October’s Sky Challenges

Categories: Uncategorized
Tags: No Tags
Comments: No Comments
Published on: October 1, 2012

Astronomers and Star Gazers need a challenge when observing. Novices can be easily overwhelmed by long lists of challenging objects. Expert observers can be so focused on their projects, they easily can ignore the challenge provided by observing with different instruments.

By presenting three objects in each of several different groups, the hope is to provide all observers, no matter what their experience level, no matter what type of instruments they have access to, challenging objects to observe. There is even a group for the one instrument we are all born with, the naked-eye. Astrophotographers and astroimagers are not ignored here, either.

No matter what your experience, no matter what you use to observe, get outside and “Keep looking up!”[1]

This month Urban Skies Observing Challenges have been added.

October’s Sky Challenges

Naked-Eye Challenges

  • Galilean Moons of Jupiter
  • Uranus
  • Andromeda Galaxy

Binocular Challenges

  • NGC 7788, an open cluster of about 20 stars in Cassiopeia
  • ζ Cepheus, a binary star
  • Melotte 15, an open cluster of about 40 stars in Cassiopeia

Small Telescope Challenges

    For 2″ to 6″ telescopes:

  • NGC 663, an open cluster of about 80 stars in Cassiopeia
  • ι Triangulum, a binary star
  • M77, a class (R)SA(rs)b spiral galaxy in Cetus

Medium Telescope Challenges

    For 8″ to 14″ telescopes:

  • NGC 45, a barred spiral galaxy of class SAB(s)dm in Cetus
  • NGC 821, an elliptical galaxy in Aries
  • NGC 972, a spiral galaxy in Aries

Large Telescope Challenges

    For 16″ and larger telescopes:

  • NGC 185. a dwarf spheroidal galaxy (type dSph/dE3) in Cassiopeia. NGC 185 is a satellite of M31
  • M33, the Triangulum Galaxy, a type SA(s)cd spiral galaxy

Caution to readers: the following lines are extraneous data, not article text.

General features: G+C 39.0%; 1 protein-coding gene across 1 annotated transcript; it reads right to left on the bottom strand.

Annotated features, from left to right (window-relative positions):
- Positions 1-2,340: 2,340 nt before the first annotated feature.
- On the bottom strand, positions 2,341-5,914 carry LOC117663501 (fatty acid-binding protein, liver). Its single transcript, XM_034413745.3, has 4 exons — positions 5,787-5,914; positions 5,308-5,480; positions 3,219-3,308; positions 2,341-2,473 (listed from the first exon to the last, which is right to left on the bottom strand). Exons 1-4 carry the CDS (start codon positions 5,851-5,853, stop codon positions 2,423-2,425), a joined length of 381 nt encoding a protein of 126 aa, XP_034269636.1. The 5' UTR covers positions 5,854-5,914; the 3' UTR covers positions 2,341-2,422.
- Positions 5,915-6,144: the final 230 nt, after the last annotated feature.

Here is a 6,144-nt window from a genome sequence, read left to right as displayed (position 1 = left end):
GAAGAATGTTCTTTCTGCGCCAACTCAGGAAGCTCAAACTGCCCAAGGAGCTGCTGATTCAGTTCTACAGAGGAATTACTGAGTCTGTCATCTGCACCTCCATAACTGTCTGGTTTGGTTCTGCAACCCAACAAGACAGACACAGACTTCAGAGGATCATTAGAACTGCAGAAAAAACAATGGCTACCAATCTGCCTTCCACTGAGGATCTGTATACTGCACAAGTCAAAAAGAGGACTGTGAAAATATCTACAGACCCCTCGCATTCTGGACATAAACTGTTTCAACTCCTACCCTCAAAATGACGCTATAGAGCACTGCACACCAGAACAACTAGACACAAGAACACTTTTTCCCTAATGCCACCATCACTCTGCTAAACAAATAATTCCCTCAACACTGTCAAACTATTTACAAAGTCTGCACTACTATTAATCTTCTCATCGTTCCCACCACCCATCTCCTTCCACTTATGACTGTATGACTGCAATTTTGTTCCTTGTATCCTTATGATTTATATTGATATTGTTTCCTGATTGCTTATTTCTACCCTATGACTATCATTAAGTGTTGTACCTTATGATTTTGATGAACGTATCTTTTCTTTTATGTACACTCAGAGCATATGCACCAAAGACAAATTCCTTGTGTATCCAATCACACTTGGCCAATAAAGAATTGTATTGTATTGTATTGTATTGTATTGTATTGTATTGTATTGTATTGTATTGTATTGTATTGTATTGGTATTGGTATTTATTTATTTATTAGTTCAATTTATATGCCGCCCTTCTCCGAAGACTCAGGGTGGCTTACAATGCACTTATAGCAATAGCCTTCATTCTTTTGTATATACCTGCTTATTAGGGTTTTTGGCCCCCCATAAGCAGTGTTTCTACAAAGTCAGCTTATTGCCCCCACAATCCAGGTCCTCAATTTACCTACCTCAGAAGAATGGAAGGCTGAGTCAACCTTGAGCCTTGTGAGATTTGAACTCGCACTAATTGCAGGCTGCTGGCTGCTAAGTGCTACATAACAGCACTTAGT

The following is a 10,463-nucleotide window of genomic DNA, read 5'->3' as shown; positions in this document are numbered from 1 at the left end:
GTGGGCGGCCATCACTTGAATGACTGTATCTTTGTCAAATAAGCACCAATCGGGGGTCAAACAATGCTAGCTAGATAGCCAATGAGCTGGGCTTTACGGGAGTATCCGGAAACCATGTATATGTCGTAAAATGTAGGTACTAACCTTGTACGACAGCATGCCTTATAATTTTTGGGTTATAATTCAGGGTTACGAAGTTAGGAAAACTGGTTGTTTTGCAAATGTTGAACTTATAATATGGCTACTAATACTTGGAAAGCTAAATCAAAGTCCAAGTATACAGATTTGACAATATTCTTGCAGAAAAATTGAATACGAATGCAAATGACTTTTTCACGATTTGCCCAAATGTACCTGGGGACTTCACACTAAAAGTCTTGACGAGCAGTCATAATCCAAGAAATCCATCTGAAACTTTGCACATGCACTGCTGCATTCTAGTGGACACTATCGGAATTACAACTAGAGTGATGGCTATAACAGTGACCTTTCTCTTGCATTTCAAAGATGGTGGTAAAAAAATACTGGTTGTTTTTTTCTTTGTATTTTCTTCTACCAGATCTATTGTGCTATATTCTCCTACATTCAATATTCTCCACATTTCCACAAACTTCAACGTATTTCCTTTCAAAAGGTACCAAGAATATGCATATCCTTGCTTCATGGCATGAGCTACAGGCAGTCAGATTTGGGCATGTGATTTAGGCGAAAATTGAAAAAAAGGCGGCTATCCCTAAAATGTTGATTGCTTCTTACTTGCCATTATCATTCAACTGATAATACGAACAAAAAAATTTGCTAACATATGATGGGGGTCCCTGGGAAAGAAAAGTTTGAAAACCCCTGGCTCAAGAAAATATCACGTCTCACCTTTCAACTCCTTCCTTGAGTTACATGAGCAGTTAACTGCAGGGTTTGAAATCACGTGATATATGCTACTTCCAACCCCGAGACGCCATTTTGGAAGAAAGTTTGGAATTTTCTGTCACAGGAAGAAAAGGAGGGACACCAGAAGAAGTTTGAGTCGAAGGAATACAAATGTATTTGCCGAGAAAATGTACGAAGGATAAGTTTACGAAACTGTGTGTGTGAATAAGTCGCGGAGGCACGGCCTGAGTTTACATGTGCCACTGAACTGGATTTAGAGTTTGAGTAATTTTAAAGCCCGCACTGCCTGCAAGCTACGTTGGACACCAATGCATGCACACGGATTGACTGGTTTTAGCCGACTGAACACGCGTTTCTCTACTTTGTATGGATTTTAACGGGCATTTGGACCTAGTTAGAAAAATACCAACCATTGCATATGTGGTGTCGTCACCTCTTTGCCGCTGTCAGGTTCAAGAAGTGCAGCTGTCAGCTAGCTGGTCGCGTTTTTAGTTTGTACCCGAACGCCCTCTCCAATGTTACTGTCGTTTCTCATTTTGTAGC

• NGC 1024, a spiral galaxy in Aries

Urban Observing Challenges

  • Comet 103P Hartley 2
  • Kruger 60, an interesting binary star system in Cepheus. With a short period of only 44.7 years, you can easily see Kruger 60’s PA change about 8 degrees per year. Also it is only 13 light years away, making Kruger 60 one of Earth’s nearest neighbors. Both components are low-mass red dwarfs, Kruger 60 B is one of the lowest mass stars known at 0.18 M⨀. Finally, Kruger 60 B is also a flare star, irregularly doubling in brightness for periods lasting about 5 to 10 minutes. When it flares, it can match or exceed Kruger 60 A in brightness
  • Neptune

Urban Skies Observing Challenges

  • Novice: Any Solar System Object
  • Intermediate: M31 – The Great Andromeda Galaxy
  • Expert: NGC 7293 – The Helix Nebula

Astrophotography/Imaging Challenges

  • Novice: Any Solar System Object
  • Intermediate: M31 – The Great Andromeda Galaxy
  • Expert: NGC 7293 – The Helix Nebula


  1. Jack Horkheimer, Star Gazer, 1976

Leave a Reply

Your email address will not be published. Required fields are marked *


You may use these HTML tags and attributes: <a href="" title=""> <abbr title=""> <acronym title=""> <b> <blockquote cite=""> <cite> <code> <del datetime=""> <em> <i> <q cite=""> <s> <strike> <strong>

Welcome , today is Thursday, August 24, 2017